Of course the carbon in the biosphere is available to burn, but there really isn’t very much in that. We would be limited to what can be grown each year, which stores just ~0.1% of the total amount of energy poured on the Earth from the Sun, a mere 122 TW-year/year. We might actually want *some* of that to eat and for other members of the biosphere to eat too.

FYI if everyone of the estimated 9 billion, by 2050, member human species ate the 2,000 dietary calories per day recommended then our bio-energy needs would be ~0.875 TW-year. As there are several million other species we consume a rather large share.

ant6n December 9, 2010 at 8:19

Of course, we could also start mining our garbage and electronic trash for precious metals etc.

Mark Wakely December 9, 2010 at 10:37

ant6n has it exactly right. We need to mine our old landfills for society’s discards, particularly those landfills that filled and closed before anyone was actively recycling. Of course, those old landfills are filled with toxic waste and the dangers of reopening them wouldn’t be small, but the benefits of both cleaning up the sites and reclaiming all kinds of discarded resources would make it worthwhile, particularly as the prices for metals continue to soar. I could easily imagine the landfills being sorted and emptied by robots, under sequestered human control, to minimize the dangers. Another problem with landfills- besides the obvious problem of migration of hazardous liquids into underground water sources- is that they tend to get lost over time. You wouldn’t think something as large as a landfill would ever be forgotten, but poor record keeping and a “out of sight, out of mind” mentality has resulted in a surprising number of old landfills being built over, turned into recreational areas, etc., with few people (if anyone) aware of the ticking time bomb under their feet. Even with those landfills where the general location is known, boundaries become fuzzy and the amount of discarded materials they actually contain become nothing better than someone’s “guesstimate.” We need to get a better handle on where our landfills are and develop a strategy to mine them both for their resources and to prevent any future “Love’s Canal” type scenario.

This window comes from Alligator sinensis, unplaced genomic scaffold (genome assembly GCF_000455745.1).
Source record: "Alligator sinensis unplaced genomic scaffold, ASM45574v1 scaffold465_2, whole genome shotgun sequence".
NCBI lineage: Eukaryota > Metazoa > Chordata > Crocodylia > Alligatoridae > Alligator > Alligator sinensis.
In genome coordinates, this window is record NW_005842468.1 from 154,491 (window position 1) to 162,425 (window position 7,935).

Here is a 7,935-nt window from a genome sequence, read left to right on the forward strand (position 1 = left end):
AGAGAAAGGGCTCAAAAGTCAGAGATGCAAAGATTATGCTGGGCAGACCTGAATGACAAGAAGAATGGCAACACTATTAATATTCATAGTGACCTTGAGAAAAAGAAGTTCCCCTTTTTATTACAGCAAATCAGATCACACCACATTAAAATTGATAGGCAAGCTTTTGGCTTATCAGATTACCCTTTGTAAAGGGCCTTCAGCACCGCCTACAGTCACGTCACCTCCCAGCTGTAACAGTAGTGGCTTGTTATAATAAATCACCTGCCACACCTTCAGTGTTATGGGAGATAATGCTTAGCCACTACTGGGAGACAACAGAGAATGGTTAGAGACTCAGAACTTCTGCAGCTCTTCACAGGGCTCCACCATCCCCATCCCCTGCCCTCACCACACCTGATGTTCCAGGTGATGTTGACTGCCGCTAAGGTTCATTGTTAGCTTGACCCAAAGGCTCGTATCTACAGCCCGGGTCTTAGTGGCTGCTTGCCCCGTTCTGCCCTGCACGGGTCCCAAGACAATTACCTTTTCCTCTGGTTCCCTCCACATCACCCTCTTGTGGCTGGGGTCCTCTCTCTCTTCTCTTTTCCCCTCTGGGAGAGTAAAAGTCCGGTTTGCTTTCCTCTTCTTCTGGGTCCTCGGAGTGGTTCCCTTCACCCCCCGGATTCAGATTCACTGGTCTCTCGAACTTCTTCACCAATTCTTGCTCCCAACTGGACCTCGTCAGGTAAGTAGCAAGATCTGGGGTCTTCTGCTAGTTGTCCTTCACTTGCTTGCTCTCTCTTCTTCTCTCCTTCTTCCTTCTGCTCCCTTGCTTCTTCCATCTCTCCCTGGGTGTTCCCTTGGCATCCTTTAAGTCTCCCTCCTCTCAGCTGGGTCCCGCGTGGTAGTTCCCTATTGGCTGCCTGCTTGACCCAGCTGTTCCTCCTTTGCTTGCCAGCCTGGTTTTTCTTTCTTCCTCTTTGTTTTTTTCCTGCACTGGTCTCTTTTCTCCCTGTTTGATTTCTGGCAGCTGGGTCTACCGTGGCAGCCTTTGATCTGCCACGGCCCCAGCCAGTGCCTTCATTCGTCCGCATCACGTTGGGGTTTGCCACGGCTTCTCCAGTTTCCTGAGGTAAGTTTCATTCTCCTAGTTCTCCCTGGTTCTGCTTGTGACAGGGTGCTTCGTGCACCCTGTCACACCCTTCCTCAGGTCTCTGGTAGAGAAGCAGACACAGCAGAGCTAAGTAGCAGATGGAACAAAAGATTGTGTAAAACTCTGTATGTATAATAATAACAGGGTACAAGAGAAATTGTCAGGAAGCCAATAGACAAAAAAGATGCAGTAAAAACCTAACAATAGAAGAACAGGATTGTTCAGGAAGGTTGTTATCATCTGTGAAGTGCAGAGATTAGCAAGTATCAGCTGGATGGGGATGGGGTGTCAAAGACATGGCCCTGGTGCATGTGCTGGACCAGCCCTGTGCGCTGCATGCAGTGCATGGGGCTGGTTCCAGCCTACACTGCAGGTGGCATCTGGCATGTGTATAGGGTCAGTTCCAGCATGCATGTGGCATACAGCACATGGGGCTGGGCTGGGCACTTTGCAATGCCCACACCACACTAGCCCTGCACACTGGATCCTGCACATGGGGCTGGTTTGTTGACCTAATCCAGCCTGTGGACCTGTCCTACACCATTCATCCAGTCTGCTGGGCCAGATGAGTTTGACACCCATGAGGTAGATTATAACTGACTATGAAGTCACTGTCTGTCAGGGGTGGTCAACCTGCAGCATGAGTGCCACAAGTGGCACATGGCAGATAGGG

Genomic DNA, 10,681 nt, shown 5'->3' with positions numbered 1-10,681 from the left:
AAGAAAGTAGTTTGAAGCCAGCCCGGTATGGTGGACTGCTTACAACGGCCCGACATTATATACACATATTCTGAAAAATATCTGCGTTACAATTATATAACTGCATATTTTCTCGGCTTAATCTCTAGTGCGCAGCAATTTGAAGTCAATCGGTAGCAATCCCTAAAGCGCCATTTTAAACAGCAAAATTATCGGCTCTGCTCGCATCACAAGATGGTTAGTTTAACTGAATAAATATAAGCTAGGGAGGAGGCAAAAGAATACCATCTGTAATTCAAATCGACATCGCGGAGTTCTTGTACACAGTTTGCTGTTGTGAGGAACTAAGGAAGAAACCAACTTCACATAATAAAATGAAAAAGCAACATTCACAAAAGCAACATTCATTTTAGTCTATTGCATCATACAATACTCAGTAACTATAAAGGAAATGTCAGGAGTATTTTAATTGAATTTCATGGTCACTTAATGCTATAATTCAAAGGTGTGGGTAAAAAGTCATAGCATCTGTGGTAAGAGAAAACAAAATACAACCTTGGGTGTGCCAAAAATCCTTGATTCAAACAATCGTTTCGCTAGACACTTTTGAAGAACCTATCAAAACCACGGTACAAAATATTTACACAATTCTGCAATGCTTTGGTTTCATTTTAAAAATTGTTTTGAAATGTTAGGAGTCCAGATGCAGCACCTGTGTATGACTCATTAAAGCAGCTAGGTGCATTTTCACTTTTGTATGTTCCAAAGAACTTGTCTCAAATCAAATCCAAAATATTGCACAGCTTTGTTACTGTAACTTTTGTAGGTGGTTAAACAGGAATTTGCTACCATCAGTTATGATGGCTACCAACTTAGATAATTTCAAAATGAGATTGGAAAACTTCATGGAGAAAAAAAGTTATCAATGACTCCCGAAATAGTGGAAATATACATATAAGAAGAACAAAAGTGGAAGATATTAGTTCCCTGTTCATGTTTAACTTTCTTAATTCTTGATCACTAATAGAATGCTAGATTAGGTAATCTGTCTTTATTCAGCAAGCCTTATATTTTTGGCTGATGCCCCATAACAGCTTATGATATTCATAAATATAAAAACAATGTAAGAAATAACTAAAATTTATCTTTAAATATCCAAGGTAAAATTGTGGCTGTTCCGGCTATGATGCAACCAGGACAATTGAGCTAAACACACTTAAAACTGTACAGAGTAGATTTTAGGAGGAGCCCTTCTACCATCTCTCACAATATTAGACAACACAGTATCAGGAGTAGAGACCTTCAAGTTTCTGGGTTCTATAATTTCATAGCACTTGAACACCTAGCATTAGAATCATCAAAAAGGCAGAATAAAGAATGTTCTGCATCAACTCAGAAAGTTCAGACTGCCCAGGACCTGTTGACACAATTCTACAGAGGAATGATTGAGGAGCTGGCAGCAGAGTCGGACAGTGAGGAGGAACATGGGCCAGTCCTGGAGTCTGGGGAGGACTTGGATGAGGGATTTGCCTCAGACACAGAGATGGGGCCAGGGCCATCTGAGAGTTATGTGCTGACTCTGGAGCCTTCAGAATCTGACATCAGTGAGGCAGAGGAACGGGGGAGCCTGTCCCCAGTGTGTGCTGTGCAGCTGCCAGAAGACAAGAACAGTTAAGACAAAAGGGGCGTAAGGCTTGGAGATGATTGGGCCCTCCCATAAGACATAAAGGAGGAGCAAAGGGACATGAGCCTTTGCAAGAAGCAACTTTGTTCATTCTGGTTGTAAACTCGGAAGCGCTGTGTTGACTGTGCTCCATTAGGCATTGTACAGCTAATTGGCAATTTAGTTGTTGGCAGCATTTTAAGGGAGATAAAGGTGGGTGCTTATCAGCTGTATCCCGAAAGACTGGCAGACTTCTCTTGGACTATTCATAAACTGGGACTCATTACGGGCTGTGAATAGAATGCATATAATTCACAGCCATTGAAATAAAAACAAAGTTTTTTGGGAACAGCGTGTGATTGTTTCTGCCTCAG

Yes, I know this isn’t sexy or as awe-inspiring as boldly mining asteroids for their raw resources, but it’s a serious problem that can’t continue to be ignored.

David December 9, 2010 at 11:33

$00 years at current usage
Are you counting all the methane hydrates?
You cant be because we dont know how much methane could enter the atmosphere from the permafrost or the oceans. It might not be a problem or it might very well be .
Venus is hotter than Mercury While teh sun makes Venus worse. CO2 has heated Venus beyond Mercury

Ronald December 9, 2010 at 13:16

@Denver: the quote from Dyson (or Seitz) about CO2 requirements to return the earth to the Carboniferous is simply and blatantly wrong, that is to say that it is a very wrong idea that all the carbon now stored in all fossil fuels was once all in the atmosphere at the same time. It has accumulated over long periods of time.
This is even much (MUCH) more so for limestone and other organic rock formations: the total C content of all organic rock, particularly limestone and related, is about 10,000 to 20,000 times as much as that in all fossil fuels (!). It was not all in the earth atmosphere at the same time, but but gradually added to it by volcanic eruptions, incorporated by (partic. marine) organisms and deposited in sediments. Most of this actually took place after the Carboniferous, particularly during the Cretaceous.

Ronald December 9, 2010 at 13:31

@Adam: if our energy consumption keeps growing at a realistic 3%, we will have cumulatively used up all easily accessible (conventional) fossil fuels (assuming a generous 4500 TWY) by 2080, and all fossil fuels (incl. coal, oil sands, gas hydrates, assuming 9000 TWY) by 2100.